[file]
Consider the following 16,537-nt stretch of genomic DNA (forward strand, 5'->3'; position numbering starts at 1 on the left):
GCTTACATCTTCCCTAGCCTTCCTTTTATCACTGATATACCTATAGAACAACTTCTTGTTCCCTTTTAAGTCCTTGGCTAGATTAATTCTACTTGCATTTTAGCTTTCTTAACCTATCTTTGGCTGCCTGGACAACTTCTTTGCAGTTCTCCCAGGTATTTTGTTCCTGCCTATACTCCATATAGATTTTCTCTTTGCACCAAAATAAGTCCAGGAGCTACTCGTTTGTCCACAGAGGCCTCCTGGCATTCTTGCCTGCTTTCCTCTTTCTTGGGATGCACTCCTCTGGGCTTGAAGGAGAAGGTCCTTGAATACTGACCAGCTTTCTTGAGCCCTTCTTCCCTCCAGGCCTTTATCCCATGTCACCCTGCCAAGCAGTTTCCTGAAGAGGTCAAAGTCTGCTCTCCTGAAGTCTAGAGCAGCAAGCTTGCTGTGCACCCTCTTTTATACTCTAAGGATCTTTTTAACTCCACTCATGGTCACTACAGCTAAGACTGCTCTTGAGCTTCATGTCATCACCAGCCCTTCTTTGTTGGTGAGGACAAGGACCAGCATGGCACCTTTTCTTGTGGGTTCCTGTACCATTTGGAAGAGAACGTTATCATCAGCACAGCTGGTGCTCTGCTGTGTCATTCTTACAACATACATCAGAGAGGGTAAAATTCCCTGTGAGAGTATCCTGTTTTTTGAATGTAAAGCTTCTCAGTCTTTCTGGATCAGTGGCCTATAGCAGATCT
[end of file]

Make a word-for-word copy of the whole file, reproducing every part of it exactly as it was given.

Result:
Consider the following 16,537-nt stretch of genomic DNA (forward strand, 5'->3'; position numbering starts at 1 on the left):
GCTTACATCTTCCCTAGCCTTCCTTTTATCACTGATATACCTATAGAACAACTTCTTGTTCCCTTTTAAGTCCTTGGCTAGATTAATTCTACTTGCATTTTAGCTTTCTTAACCTATCTTTGGCTGCCTGGACAACTTCTTTGCAGTTCTCCCAGGTATTTTGTTCCTGCCTATACTCCATATAGATTTTCTCTTTGCACCAAAATAAGTCCAGGAGCTACTCGTTTGTCCACAGAGGCCTCCTGGCATTCTTGCCTGCTTTCCTCTTTCTTGGGATGCACTCCTCTGGGCTTGAAGGAGAAGGTCCTTGAATACTGACCAGCTTTCTTGAGCCCTTCTTCCCTCCAGGCCTTTATCCCATGTCACCCTGCCAAGCAGTTTCCTGAAGAGGTCAAAGTCTGCTCTCCTGAAGTCTAGAGCAGCAAGCTTGCTGTGCACCCTCTTTTATACTCTAAGGATCTTTTTAACTCCACTCATGGTCACTACAGCTAAGACTGCTCTTGAGCTTCATGTCATCACCAGCCCTTCTTTGTTGGTGAGGACAAGGACCAGCATGGCACCTTTTCTTGTGGGTTCCTGTACCATTTGGAAGAGAACGTTATCATCAGCACAGCTGGTGCTCTGCTGTGTCATTCTTACAACATACATCAGAGAGGGTAAAATTCCCTGTGAGAGTATCCTGTTTTTTGAATGTAAAGCTTCTCAGTCTTTCTGGATCAGTGGCCTATAGCAGATCT